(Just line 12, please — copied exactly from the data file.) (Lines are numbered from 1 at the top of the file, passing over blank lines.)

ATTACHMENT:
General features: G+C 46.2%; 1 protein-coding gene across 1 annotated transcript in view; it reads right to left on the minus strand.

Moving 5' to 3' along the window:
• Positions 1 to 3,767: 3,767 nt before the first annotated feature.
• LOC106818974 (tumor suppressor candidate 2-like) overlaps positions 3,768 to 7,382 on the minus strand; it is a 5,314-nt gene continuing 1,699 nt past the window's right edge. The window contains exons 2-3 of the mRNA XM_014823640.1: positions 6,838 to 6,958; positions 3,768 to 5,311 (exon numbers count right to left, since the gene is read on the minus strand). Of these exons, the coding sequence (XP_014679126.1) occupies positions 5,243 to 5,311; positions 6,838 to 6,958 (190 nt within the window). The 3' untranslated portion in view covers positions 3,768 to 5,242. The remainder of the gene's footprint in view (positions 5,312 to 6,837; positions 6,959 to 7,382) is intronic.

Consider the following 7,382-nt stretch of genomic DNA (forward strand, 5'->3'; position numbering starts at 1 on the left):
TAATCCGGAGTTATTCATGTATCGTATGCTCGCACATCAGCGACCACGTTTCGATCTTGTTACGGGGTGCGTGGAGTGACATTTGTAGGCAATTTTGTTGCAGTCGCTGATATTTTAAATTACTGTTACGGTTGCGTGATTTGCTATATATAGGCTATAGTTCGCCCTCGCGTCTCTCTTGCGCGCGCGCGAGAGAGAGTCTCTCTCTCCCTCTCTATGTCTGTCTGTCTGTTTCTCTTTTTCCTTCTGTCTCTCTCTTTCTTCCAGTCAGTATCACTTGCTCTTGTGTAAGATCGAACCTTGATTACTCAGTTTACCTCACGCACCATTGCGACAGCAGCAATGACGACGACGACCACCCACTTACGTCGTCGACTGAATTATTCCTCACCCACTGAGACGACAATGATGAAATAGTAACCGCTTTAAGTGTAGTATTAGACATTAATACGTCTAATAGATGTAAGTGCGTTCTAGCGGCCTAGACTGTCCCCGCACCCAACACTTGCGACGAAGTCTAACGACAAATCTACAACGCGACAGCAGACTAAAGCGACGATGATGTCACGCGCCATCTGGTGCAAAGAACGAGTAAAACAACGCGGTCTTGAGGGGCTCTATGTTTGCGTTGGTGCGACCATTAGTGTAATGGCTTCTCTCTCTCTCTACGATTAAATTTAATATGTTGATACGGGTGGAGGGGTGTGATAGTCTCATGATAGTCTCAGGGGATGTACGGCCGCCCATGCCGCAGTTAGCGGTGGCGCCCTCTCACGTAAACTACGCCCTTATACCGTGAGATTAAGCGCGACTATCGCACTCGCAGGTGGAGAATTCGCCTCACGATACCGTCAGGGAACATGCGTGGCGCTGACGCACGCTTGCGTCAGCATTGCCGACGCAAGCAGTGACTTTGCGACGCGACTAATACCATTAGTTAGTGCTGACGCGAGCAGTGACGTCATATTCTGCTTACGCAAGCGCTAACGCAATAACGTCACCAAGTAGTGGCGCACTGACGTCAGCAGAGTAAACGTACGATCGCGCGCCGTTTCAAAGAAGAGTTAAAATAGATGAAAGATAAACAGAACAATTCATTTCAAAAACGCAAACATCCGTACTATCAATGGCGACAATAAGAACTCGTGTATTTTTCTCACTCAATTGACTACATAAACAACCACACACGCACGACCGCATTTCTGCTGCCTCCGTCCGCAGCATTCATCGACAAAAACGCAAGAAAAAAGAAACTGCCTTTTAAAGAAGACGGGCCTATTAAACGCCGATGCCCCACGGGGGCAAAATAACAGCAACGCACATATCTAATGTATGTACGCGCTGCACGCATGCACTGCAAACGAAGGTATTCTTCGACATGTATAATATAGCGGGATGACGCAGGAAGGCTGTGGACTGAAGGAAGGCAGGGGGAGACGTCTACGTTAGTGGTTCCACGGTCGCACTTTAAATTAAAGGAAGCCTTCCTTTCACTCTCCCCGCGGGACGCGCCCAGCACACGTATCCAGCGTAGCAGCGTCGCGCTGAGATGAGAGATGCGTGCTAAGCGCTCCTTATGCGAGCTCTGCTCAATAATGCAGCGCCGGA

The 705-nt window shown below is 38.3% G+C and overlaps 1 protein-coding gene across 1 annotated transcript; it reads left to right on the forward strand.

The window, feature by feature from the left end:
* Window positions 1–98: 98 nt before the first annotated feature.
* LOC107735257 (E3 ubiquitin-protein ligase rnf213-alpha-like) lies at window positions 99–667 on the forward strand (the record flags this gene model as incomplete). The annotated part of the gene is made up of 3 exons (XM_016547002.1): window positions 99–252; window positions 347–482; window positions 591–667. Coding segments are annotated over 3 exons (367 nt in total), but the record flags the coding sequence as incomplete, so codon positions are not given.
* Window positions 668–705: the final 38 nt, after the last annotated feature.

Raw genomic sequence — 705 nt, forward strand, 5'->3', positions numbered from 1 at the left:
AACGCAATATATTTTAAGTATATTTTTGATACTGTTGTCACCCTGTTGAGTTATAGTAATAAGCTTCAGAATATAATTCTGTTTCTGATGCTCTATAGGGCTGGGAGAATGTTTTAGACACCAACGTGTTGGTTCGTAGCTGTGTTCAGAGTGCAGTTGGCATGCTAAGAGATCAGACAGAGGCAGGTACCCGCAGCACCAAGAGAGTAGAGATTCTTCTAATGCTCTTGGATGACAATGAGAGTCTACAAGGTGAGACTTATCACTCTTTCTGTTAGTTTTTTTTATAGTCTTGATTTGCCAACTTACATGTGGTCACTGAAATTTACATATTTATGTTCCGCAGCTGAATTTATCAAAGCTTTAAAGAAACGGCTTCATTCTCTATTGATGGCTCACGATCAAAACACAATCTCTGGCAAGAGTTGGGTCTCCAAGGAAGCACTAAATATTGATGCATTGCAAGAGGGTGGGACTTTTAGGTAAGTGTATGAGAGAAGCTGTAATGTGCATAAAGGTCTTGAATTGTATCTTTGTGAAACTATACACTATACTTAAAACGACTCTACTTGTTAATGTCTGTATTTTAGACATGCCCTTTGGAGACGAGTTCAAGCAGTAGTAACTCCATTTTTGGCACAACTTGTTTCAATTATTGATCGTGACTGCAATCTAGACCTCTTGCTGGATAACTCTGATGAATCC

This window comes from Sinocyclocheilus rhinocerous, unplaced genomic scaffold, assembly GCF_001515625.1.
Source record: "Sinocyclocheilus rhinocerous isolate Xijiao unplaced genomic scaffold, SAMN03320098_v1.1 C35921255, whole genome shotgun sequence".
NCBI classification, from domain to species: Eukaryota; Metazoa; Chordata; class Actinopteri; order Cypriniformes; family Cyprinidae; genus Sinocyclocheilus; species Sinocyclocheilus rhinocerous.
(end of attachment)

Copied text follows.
Raw genomic sequence — 705 nt, forward strand, 5'->3', positions numbered from 1 at the left: